Jerky stop motion animation of a chessboard and its pieces, accompanied by a measured English voice, described the game as it unfolded. It was entertaining and engaging to my folks and I, so we stayed through to watch it.

But enough talk! The Prisoner is today’s topicality of chitchat.

What Is This Show On?

The Prisoner is about a secret agent (or perhaps he is a highly placed government official with access to sensitive information) who resigns from his job and begins packing for a trip. While he is loading up his suitcase, a group of men break into his home and fill the room he is in with knockout gas.

He awakens to find himself in a high-tech security town known as “The Village”. Everyone is called by a number instead of their real name.  His new name is “Number 6”, or just “6”. The Village is self-sufficient, cut-off from the rest of the world, and presided over by a director who is always referred to as “Number 2”. This director is almost always a new person in each episode of the show.

And those are the least weird parts of the place.

For example, The Village relies on security patrols (by foot, helicopter, and boat) to keep people from escaping.  But their primary means of recapturing escapees is a gigantic flying blob-sphere called “Rover”.

Rover paralyzes (and sometimes kills) those who go too far, bringing them back by dragging them to a pick up point.  The thing also makes really scary roaring and movement noises as it goes about its business.

The series lasts only one season, and consists of attempts by the forces of The Village, led by Number 2, to force Number 6 to answer the question, “Why did you resign?” Every kind of coercion is attempted, from outright physical torture to psychological manipulation involving hypnosis and drugs.

Number 6 tries to escape and resist as best he can. Most of the people who live in The Village are operatives for whatever political force runs the secret prison; many of them are undercover, posing as prisoners themselves.

Some inhabitants are genuine prisoners like Number 6 who usually think he’s “one of them”, or are too far broken down to be of use. Mainly it’s up to Number 6 to muster enough wits and skill to keep from being broken.

What Is This Post On About?

Okay, so if you haven’t seen this series yet then stop here and go watch it! I’m about to go into spoiler territory, so ahrooo!

The final episode of The Prisoner has provoked heated discussion over what it means. Basically Number 6 eventually turns the tables on his captors and is invited into the inner circle of power to join them as their new leader, or to depart.

In a surreal unfolding of events, Number 6 leads a machine gun attack on the inner circle and causes what looks like the destruction of The Village.  He and a few compatriots escape back to the real world, where these helpers resume their roles in society.  Number 6 drives off into the sunset.  The number on the door of his home says “1”.

What does the ending mean? How does it explain the events of The Village? Many viewers were expecting a sophisticated puzzle ending.  Here’s what’s been moving through my brain as I consider the meaning of the show for me.

The entire series represents a complex hallucination in which his captors attempt to brainwash him into a state of compliance, whereupon he can do no harm as an independent agent.  The elites of political entities really hate those independent agents.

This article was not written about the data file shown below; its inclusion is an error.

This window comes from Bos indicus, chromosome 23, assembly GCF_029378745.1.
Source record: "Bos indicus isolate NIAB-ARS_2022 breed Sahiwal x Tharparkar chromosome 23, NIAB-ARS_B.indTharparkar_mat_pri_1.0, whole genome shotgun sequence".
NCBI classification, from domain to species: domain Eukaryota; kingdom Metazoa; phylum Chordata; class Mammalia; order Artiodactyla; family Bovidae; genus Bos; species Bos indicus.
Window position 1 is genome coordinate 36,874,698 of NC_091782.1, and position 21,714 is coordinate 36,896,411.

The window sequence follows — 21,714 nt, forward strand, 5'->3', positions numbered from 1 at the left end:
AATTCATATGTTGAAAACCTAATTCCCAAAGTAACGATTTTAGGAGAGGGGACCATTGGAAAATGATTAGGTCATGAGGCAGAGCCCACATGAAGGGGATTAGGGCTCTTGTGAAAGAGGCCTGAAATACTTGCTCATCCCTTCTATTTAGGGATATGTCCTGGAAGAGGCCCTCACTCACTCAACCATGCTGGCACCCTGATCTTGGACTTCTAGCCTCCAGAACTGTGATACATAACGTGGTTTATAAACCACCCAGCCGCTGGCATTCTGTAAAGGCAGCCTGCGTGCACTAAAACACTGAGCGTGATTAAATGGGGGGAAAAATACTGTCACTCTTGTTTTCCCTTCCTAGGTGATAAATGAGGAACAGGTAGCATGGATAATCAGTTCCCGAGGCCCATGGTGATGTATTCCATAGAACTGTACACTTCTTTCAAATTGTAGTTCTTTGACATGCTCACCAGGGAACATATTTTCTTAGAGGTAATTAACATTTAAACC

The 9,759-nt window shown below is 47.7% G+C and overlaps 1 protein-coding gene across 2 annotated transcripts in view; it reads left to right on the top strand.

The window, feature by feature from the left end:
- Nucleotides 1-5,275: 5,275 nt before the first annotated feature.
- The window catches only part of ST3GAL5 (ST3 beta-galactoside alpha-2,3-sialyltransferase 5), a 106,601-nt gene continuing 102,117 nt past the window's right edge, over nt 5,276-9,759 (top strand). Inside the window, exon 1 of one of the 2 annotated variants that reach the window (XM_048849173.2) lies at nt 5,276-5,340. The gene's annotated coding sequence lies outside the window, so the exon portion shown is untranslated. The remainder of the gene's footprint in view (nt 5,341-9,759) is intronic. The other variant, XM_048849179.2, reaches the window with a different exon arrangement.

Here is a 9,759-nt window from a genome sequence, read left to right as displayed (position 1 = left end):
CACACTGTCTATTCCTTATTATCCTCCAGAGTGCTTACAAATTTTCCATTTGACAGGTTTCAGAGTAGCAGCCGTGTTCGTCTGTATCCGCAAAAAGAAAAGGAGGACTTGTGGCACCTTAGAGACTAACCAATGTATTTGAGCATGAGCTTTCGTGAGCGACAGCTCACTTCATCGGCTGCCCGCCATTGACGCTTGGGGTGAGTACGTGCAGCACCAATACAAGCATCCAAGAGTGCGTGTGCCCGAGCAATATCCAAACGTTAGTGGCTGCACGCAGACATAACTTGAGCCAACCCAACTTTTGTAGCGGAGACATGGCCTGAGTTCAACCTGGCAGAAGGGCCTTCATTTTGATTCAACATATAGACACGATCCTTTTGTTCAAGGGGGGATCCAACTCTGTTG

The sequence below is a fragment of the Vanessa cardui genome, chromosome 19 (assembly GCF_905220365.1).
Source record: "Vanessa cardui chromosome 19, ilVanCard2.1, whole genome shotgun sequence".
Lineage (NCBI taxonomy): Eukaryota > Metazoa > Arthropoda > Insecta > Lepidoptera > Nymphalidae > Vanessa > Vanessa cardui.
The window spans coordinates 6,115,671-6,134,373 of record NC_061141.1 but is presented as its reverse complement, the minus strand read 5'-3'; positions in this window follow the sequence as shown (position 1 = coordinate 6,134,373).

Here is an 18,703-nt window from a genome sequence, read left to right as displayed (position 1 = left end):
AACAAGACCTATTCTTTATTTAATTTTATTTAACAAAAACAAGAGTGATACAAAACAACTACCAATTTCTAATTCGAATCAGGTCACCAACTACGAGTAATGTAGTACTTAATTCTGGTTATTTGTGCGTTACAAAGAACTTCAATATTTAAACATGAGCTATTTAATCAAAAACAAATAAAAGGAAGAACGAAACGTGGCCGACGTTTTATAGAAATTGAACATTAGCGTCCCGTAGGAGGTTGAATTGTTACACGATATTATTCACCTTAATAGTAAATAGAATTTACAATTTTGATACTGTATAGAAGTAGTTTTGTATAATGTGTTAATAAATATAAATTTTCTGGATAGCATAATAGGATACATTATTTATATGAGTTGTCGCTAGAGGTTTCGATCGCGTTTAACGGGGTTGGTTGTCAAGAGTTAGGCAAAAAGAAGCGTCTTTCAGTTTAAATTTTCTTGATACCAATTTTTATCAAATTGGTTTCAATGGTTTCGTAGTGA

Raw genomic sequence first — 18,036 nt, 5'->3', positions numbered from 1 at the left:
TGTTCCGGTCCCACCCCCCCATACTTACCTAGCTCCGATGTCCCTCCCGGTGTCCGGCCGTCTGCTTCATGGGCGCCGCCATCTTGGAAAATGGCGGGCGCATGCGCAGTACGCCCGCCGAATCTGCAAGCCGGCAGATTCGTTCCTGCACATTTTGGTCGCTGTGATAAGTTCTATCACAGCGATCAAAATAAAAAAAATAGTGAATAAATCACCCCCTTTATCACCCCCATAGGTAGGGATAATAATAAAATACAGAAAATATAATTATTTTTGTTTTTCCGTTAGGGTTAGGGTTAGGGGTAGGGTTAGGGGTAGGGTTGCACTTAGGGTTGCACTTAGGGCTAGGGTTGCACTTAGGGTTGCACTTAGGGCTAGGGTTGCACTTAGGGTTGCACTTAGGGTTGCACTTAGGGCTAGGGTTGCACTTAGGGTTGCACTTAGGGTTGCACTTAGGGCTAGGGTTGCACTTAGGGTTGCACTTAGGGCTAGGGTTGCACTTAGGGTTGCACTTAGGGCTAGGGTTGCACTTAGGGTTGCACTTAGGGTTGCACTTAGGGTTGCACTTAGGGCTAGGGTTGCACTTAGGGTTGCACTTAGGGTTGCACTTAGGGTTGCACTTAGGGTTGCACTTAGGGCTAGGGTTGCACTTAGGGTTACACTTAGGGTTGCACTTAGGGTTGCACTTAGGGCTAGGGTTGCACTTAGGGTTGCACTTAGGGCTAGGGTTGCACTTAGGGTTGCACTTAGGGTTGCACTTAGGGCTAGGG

At the end, Number 6 manages to overcome this hallucination and return to reality, symbolized by him leaving his home and driving off into the sunset, or the endless horizon of freedom.

Which can also be interpreted as a return to the cycle of the beginning of the series, but I think this only reinforces a closure of a complete experience in which Number 6 is no longer Number 1 or Number 6, but Number 0—a fool free to roam at will through any boundary or state of mind.

The last episode is a collapse of the hallucination and the return of sanity.  He has escaped his role as Number 1 (the leader of the system of coercion and repression which he served)—the mysterious butler is the part of him that “served” this system in his capacity as Number 1—and he has escaped his role as the prisoner, Number 6.

The inner circle would prefer he resume his post or be broken.  They divide his personality in an attempt to either cause his complete mental breakdown or remake him into his old role.  Perhaps they are the same thing!

However, instinct triumphs over programming. His stubborn refusal to give up his identity (“I am not a number, I am a free man!”), to cling to the zero as it were, preserves him.

Number 6 asks, “Who is Number 1?” and he is always answered, “You are Number 6.”  This is said in plain sight of the television watching audience many times.  He doesn’t catch the comma in that answer, nor does the audience!  “YOU ARE, Number 6.”

What’s That Again?

The interesting thing for me is how the conflict is always framed in terms of Number 6’s refusal to answer the question, “Why did you resign?”  The thing is, Number 6 answers this question at one point—that his conscience was bothering him about what he was doing.  Being Number 1 must have meant decisions that led to the suffering and death of not only many establishment agents, but innocent people as well.

For example, when Number 2 kills number 73 (an innocent woman), Number 6 reacts with brutal efficiency in destroying the man.  It must have been a similar incident—the death of an innocent in the performance of his duties—that led to Number 6 questioning his role. He gained back part of his soul when he felt remorse, and this in turn led to him to suddenly react against the system.